Huie, "Screening of urinary coproporphyrin
using cloud point extraction and chemiluminescence detection," Talanta, vol.
Twenty-four-hour urinary levels of uroporphyrin and coproporphyrin
In porphyrin testing, uroporphyrin is an indicator for aluminum, coproporphyrin
for lead, and precoproporphyrin for mercury.
activity is also increased due to depression of coproporphyrin
Uroporphyrins (UP) 4 ug/L Undefined Uroporph(UP),24hr 11 uq/24 hr 0-24 Heptacarboxyl (7-CP) <1 ug/L Undefined Heptacab(7-CP),24hr <3 ug/24 hr 0-4 Hexacarboxyl (6-CP) <1 jig/L Undefined Haxacarb (6-CP) ,24hr <3 High ug/24 hr 0-1 Pentacarboxyl (5-CP) <1 ugr/L Undefined Pentacarb (5-CP), 24 hr <3 ug/24 hr 0-4 Coproporphyrin
(CP) 16 ug/L Undefined Coproporph (CP) I, 24hr 43 High ug/24 hr 0-24 Coproporphyrin
(CP) III 103 ug/L Undefined Copropor(CP)III,24hr 278 High ug/24 hr 0-74 TESTS LAB Porphyrins, On, 24 Hr Ur.
The patient had elevated levels of total plasma porphyrin, uroporphyrin, and heptacarboxylporphyrin and hexacarboxylporphyrin; she had normal levels of pentacarboxylporphyrin, coproporphyrin
I, and coproporphyrin
1: the effect of icterogenin and rehmannic acid on bile flow and the excretion of bilirubin, phylloerythrin, coproporphyrin
, alkaline phosphatise and bromosulfalein," Proceedings of the Royay Society of London: Series B, Biological Sciences, vol.
Parameters Matrices Value Coproporphyrin
I Urine/24 h 7.65 microg/24h Coproporphyrin
III Urine/24 h 59.3 microg/24h Uroporphyrin Urine/24 h 12.7 microg/24h S-Aminolevulinic Acid Urine/24 h 2.1 mg/24h Porphobilinogen Urine/24 h 1.22 mg/24h N-Acetyl-beta-D-glucosaminidase Urine/24 h 5.14 IU/L [delta]-Aminolevulinic acid dehydratase Blood 75 U/mL Zinc protoporphyrin 67 microg/dL * Reference Parameters normal levels Coproporphyrin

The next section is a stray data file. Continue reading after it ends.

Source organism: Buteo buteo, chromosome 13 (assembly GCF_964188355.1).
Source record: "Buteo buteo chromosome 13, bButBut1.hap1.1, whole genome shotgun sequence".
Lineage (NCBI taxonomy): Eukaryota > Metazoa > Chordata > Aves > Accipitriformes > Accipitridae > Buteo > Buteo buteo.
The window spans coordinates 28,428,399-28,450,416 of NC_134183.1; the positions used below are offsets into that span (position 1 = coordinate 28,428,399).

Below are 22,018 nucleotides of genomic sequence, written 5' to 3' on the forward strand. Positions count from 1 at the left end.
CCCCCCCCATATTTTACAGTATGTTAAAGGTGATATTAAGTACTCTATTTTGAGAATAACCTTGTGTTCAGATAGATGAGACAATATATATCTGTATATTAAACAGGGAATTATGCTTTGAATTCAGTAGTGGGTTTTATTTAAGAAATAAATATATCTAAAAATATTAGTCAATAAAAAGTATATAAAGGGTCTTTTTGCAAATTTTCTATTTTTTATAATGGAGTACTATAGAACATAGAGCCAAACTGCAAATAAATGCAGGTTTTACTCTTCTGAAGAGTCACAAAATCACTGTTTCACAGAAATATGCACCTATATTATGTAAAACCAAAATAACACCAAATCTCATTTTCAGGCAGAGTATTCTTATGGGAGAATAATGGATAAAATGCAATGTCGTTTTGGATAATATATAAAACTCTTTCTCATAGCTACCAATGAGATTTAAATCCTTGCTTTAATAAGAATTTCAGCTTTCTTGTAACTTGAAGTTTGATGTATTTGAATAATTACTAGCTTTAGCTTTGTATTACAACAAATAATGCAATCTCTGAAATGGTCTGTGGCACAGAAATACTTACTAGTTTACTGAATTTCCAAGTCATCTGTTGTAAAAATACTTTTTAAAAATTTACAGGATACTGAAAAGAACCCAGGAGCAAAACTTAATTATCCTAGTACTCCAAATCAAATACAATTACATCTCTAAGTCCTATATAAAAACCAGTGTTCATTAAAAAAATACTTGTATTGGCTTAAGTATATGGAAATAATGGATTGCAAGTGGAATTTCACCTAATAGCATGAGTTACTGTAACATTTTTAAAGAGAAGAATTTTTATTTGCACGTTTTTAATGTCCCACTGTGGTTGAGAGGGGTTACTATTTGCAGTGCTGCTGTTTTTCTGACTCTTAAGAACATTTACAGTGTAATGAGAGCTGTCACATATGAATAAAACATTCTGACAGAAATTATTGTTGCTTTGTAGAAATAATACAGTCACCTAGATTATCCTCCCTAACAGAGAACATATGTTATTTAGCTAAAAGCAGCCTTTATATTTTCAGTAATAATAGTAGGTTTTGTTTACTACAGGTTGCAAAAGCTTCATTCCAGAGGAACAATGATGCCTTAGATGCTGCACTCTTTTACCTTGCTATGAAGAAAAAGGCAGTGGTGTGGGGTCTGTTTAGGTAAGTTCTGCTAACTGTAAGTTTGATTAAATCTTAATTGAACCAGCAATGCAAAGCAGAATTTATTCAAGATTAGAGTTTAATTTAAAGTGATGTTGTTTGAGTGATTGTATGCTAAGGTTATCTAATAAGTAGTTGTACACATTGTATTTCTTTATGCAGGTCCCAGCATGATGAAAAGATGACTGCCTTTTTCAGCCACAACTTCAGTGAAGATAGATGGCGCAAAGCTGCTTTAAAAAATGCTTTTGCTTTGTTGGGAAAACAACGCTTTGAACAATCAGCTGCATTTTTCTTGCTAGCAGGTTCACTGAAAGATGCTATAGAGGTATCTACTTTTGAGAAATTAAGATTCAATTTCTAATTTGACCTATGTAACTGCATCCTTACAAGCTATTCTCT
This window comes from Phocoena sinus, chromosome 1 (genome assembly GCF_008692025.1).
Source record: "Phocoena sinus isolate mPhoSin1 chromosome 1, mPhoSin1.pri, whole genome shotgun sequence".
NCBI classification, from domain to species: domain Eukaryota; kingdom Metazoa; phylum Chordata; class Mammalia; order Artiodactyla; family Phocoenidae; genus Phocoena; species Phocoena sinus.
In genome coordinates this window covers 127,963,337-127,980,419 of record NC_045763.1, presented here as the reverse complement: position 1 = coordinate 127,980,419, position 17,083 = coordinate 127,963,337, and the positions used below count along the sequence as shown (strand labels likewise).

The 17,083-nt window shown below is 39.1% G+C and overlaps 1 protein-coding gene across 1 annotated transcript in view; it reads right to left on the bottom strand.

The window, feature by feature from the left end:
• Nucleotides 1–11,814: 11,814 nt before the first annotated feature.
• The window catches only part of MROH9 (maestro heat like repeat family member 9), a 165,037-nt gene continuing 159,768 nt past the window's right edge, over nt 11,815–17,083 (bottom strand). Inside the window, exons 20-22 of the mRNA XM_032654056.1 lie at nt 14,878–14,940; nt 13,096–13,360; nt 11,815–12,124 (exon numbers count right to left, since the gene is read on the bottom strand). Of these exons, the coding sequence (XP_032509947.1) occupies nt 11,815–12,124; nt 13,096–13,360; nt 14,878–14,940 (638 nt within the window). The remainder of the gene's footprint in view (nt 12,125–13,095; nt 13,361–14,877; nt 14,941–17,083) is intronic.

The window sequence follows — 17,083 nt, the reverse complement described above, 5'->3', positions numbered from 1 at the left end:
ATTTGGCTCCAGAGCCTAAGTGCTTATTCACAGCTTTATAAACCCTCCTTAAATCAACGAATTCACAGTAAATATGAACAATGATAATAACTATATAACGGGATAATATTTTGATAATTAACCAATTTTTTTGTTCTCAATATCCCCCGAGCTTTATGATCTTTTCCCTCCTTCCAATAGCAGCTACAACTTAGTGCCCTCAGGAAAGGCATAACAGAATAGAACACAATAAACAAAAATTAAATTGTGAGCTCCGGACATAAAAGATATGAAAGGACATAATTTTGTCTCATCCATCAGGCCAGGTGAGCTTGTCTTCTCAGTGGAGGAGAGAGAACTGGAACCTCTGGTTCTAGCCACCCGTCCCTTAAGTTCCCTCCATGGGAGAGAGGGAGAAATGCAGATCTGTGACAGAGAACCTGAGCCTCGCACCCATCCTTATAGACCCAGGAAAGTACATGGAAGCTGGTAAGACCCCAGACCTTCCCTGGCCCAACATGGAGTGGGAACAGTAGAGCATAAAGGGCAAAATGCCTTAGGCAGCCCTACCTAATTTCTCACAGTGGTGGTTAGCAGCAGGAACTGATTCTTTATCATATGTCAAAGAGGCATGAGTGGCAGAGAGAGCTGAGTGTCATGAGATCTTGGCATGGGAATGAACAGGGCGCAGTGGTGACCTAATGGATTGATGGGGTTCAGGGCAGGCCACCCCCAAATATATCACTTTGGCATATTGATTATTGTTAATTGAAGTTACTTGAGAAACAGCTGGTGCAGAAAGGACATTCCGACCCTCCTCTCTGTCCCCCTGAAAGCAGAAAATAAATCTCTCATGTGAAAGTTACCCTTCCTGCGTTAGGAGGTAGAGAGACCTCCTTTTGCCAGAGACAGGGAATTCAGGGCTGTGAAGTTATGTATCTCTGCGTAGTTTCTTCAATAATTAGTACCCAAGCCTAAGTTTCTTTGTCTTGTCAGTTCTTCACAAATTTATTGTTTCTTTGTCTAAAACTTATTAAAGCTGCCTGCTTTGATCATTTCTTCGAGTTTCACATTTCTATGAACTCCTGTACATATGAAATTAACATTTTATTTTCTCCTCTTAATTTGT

I <25 Coproporphyrin
III <75 Uroporphyrin <25 S-Aminolevulinic Acid 0.25-6.4 Porphobilinogen 0.1-1.7 N-Acetyl-beta-D-glucosaminidase 0.3-12 [delta]-Aminolevulinic acid dehydratase >20 Zinc protoporphyrin <40 * Out of normal levels.
This is related to the overproduction of in-vivo of uroporphyrin, protoporphyrin, coproporphyrin
and their precursors.
It results in an increase in uroporphyrin I and coproporphyrin
I in plasma, red blood cells, urine, feces, and in different tissues.
Tests for detection of porphyrins in the blood, urine and stool were undertaken by the method of Haining et al.2 Presence of uroporphyrin (+++) and coproporphyrin
(+) in the urine was detected by the development of bright red fluorescence under ultraviolet (UV) trans-illuminator, which occurs when concentration of porphyrins is greater than 10 times normal.3 Similarly treated normal urine samples served as controls which showed no fluorescence under UV light.